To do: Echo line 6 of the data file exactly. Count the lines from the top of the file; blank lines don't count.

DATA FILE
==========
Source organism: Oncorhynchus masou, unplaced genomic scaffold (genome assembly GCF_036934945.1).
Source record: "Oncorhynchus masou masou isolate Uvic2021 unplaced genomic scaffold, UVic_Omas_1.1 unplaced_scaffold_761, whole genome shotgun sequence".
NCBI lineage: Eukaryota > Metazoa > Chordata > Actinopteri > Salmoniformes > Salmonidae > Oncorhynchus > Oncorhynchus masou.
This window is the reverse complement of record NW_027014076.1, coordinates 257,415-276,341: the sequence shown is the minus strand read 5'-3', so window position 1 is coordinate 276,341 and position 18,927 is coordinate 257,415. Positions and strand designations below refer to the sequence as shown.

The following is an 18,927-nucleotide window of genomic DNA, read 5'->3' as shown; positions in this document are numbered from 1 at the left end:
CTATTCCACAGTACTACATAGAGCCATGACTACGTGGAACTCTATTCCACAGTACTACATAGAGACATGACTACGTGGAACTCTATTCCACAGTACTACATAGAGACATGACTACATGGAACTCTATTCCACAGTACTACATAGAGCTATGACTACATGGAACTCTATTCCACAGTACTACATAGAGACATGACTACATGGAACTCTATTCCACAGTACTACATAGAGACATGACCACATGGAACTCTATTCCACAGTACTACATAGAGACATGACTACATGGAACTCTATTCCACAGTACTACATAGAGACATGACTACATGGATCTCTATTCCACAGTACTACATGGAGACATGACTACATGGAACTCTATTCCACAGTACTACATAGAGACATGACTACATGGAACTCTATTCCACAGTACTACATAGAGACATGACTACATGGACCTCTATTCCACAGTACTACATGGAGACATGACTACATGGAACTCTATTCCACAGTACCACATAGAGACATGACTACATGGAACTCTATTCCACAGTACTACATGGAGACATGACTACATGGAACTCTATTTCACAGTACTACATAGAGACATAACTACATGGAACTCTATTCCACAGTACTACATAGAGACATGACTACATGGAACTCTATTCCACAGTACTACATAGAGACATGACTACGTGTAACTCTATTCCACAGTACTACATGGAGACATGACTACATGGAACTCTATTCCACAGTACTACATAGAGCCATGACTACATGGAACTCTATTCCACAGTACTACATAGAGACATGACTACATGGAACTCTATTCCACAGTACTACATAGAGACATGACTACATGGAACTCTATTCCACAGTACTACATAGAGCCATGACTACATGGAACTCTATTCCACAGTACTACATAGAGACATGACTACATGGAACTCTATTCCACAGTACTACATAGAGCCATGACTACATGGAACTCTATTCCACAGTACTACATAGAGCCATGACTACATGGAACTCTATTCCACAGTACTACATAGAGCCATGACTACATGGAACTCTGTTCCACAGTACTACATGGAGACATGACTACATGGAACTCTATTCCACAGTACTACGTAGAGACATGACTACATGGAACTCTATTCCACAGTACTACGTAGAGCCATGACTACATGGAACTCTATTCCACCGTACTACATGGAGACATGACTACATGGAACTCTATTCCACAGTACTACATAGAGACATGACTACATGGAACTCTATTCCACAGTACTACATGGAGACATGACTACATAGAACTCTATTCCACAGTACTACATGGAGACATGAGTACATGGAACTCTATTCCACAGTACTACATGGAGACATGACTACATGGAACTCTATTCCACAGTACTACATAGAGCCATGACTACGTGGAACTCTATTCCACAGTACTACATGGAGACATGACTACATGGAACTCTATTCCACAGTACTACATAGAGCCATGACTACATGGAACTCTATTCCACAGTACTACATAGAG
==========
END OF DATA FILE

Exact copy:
CTATTCCACAGTACTACATAGAGCCATGACTACGTGGAACTCTATTCCACAGTACTACATAGAGACATGACTACGTGGAACTCTATTCCACAGTACTACATAGAGACATGACTACATGGAACTCTATTCCACAGTACTACATAGAGCTATGACTACATGGAACTCTATTCCACAGTACTACATAGAGACATGACTACATGGAACTCTATTCCACAGTACTACATAGAGACATGACCACATGGAACTCTATTCCACAGTACTACATAGAGACATGACTACATGGAACTCTATTCCACAGTACTACATAGAGACATGACTACATGGATCTCTATTCCACAGTACTACATGGAGACATGACTACATGGAACTCTATTCCACAGTACTACATAGAGACATGACTACATGGAACTCTATTCCACAGTACTACATAGAGACATGACTACATGGACCTCTATTCCACAGTACTACATGGAGACATGACTACATGGAACTCTATTCCACAGTACCACATAGAGACATGACTACATGGAACTCTATTCCACAGTACTACATGGAGACATGACTACATGGAACTCTATTTCACAGTACTACATAGAGACATAACTACATGGAACTCTATTCCACAGTACTACATAGAGACATGACTACATGGAACTCTATTCCACAGTACTACATAGAGACATGACTACGTGTAACTCTATTCCACAGTACTACATGGAGACATGACTACATGGAACTCTATTCCACAGTACTACATAGAGCCATGACTACATGGAACTCTATTCCACAGTACTACATAGAGACATGACTACATGGAACTCTATTCCACAGTACTACATAGAGACATGACTACATGGAACTCTATTCCACAGTACTACATAGAGCCATGACTACATGGAACTCTATTCCACAGTACTACATAGAGACATGACTACATGGAACTCTATTCCACAGTACTACATAGAGCCATGACTACATGGAACTCTATTCCACAGTACTACATAGAGCCATGACTACATGGAACTCTATTCCACAGTACTACATAGAGCCATGACTACATGGAACTCTGTTCCACAGTACTACATGGAGACATGACTACATGGAACTCTATTCCACAGTACTACGTAGAGACATGACTACATGGAACTCTATTCCACAGTACTACGTAGAGCCATGACTACATGGAACTCTATTCCACCGTACTACATGGAGACATGACTACATGGAACTCTATTCCACAGTACTACATAGAGACATGACTACATGGAACTCTATTCCACAGTACTACATGGAGACATGACTACATAGAACTCTATTCCACAGTACTACATGGAGACATGAGTACATGGAACTCTATTCCACAGTACTACATGGAGACATGACTACATGGAACTCTATTCCACAGTACTACATAGAGCCATGACTACGTGGAACTCTATTCCACAGTACTACATGGAGACATGACTACATGGAACTCTATTCCACAGTACTACATAGAGCCATGACTACATGGAACTCTATTCCACAGTACTACATAGAG